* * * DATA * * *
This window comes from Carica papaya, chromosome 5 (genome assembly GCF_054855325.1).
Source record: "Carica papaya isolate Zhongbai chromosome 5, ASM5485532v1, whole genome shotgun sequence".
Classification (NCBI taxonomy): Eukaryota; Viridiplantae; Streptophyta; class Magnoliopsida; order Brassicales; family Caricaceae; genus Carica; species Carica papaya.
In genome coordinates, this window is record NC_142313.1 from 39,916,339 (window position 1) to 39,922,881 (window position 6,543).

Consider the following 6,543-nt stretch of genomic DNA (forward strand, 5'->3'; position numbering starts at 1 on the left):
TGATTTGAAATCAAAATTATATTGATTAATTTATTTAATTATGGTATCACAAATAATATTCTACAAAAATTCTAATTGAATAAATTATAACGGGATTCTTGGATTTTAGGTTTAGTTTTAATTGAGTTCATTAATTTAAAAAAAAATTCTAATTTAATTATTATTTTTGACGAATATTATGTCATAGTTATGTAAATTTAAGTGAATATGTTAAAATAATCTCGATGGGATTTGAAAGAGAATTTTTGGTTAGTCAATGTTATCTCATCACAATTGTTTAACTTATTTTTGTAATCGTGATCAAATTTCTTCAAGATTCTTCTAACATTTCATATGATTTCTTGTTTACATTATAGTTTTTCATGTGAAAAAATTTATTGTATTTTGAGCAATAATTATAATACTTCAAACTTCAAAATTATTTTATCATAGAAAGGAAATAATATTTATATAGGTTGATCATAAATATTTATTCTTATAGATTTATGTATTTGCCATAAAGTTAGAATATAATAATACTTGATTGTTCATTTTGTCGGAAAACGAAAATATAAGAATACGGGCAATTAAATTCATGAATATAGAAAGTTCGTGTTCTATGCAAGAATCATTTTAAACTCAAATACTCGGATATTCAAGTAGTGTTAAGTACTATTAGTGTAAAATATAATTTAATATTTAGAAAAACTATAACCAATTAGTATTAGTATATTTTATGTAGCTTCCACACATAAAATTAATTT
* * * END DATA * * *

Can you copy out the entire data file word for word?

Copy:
This window comes from Carica papaya, chromosome 5 (genome assembly GCF_054855325.1).
Source record: "Carica papaya isolate Zhongbai chromosome 5, ASM5485532v1, whole genome shotgun sequence".
Classification (NCBI taxonomy): Eukaryota; Viridiplantae; Streptophyta; class Magnoliopsida; order Brassicales; family Caricaceae; genus Carica; species Carica papaya.
In genome coordinates, this window is record NC_142313.1 from 39,916,339 (window position 1) to 39,922,881 (window position 6,543).

Consider the following 6,543-nt stretch of genomic DNA (forward strand, 5'->3'; position numbering starts at 1 on the left):
TGATTTGAAATCAAAATTATATTGATTAATTTATTTAATTATGGTATCACAAATAATATTCTACAAAAATTCTAATTGAATAAATTATAACGGGATTCTTGGATTTTAGGTTTAGTTTTAATTGAGTTCATTAATTTAAAAAAAAATTCTAATTTAATTATTATTTTTGACGAATATTATGTCATAGTTATGTAAATTTAAGTGAATATGTTAAAATAATCTCGATGGGATTTGAAAGAGAATTTTTGGTTAGTCAATGTTATCTCATCACAATTGTTTAACTTATTTTTGTAATCGTGATCAAATTTCTTCAAGATTCTTCTAACATTTCATATGATTTCTTGTTTACATTATAGTTTTTCATGTGAAAAAATTTATTGTATTTTGAGCAATAATTATAATACTTCAAACTTCAAAATTATTTTATCATAGAAAGGAAATAATATTTATATAGGTTGATCATAAATATTTATTCTTATAGATTTATGTATTTGCCATAAAGTTAGAATATAATAATACTTGATTGTTCATTTTGTCGGAAAACGAAAATATAAGAATACGGGCAATTAAATTCATGAATATAGAAAGTTCGTGTTCTATGCAAGAATCATTTTAAACTCAAATACTCGGATATTCAAGTAGTGTTAAGTACTATTAGTGTAAAATATAATTTAATATTTAGAAAAACTATAACCAATTAGTATTAGTATATTTTATGTAGCTTCCACACATAAAATTAATTT